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Dating by porcelain marks

Quite a number of urns, vases and especially plates are signed “Angelica Kauffmann”. If part of the base is covered with a golden shape, this shape usually hides the original manufacturers mark. Any number over 155 painted in color overglaze, is not a decorators identification number for the Vienna manufactory. Any number over 27 in blue underglaze is not a decorators number for the Vienna manufactory. Any bottom description of a decoration or scene indicates that the piece was not decorated in the Vienna manufactory.Just because the mark is a blue underglaze shield or beehive or it’s an impressed mark doesn’t make it an authentic Vienna Porcelain mark.In the Sorgenthal period (1784-1805) an additional year mark was introduced.From 1783 onwards the year mark was impressed alongside the factory mark.Mark used since 1911, found in green, blue, magenta & gold colors. " data-medium-file="https://myriadtradingco.files.wordpress.com/2010/05/minwreath47.jpg? w=300" data-large-file="https://myriadtradingco.files.wordpress.com/2010/05/minwreath47.jpg? w=474" class="aligncenter size-medium wp-image-124" title="Min Wreath47" src="https://myriadtradingco.files.wordpress.com/2010/05/minwreath47.jpg? Note that this mark has the artist’s signature underneath. “RC Hand Painted Nippon”, combination of both red & green colors (as shown). This tends to protect the use of these marks, and in general restricts them to use on pieces made in the UK.This protects both collectors and the companies who registered the marks.

1744 to 1749 — the Vienna Porcelain mark (Bindenschild) was applied in red or in blue underglaze or incised.

From 1783 to 1800 the last two figures of the year were impressed and from 1800 the last three figures. If base marks include, ‘Vienna’ or ‘Wein’ it is not from the Vienna Imperial and Royal Porcelain Manufactory. If there is any importer’s mark or other company mark, it is not authentic Royal Vienna.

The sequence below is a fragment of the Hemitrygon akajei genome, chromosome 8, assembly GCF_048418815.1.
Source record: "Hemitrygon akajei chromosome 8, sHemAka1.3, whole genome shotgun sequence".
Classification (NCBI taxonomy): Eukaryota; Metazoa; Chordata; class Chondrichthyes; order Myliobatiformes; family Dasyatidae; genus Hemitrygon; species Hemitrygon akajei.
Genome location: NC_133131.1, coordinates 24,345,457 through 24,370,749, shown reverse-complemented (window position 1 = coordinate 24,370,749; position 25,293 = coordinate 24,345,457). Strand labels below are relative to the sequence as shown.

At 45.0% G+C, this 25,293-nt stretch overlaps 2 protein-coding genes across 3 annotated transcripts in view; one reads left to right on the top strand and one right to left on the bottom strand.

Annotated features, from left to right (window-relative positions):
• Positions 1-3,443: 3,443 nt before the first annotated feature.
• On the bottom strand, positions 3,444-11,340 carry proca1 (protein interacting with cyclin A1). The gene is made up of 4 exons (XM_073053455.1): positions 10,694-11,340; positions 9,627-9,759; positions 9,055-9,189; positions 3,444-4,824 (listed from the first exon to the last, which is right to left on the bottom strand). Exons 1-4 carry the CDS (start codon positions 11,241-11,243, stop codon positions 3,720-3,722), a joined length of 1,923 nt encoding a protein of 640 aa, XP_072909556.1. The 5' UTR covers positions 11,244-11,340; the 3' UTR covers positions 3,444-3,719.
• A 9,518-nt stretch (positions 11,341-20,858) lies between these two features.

Dating Vienna Porcelain Marks How to Spot Imitation Vienna Porcelain Marks : Most imitations of the Vienna Porcelain Mark display the shield upside down making it appear like a beehive Even though many of the genuine Vienna porcelain marks will resemble a beehive, if turned upside down, there should be nothing else that indicates this is the correct way the shield mark is being presented. If the base marks include, ‘Royal Vienna’ it is not from the Vienna Imperial and Royal Porcelain Manufactory, it is a fake. If the base marks include, ‘Austria’ it is not from the Vienna Imperial and Royal Porcelain Manufactory. If the base marks include, Germany or Czechoslovakia, it is not authentic. ,” pages 575 and 576; Rontgen discusses Vienna Porcelain Marks and how to detect imitations of the true Vienna Porcelain mark. Pieces with forged Vienna marks are usually heavily decorated with mythological or historical scenes, often with a description of the scene on the bottom. In the early years of the manufactory, circa 1744-1749, the shield was occasionally painted red, purple, black or gold overglaze, but never blue. Any Bindenschild that is stamped in blue underglaze or overglaze and has perfect symmetry and shape is not a Vienna Porcelain mark. If inscriptions, signatures or letters are arranged in such a way that the mark appears as a beehive, then it is not a Vienna Porcelain mark of the Vienna manufactory. Letters, words or shapes in gold overglaze are indications of forgeries.

Unfortunately, we are not experts, but we always turn to a wonderful book by someone who is for our information. “Torri Hand Painted Nippon” Found in green, blue & burgundy (shown).

Joan Van Patten has written many books on collecting antique Nippon porcelain, and she has compiled known dates for certain backstamps. ) “Noritake M (Morimura) in Wreath Nippon” Found in green (shown), blue & magenta.

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Between 17, the Vienna Porcelain pieces destined for the Austrian court were distinguised by a special (Bindenschild) shield mark in underglaze blue.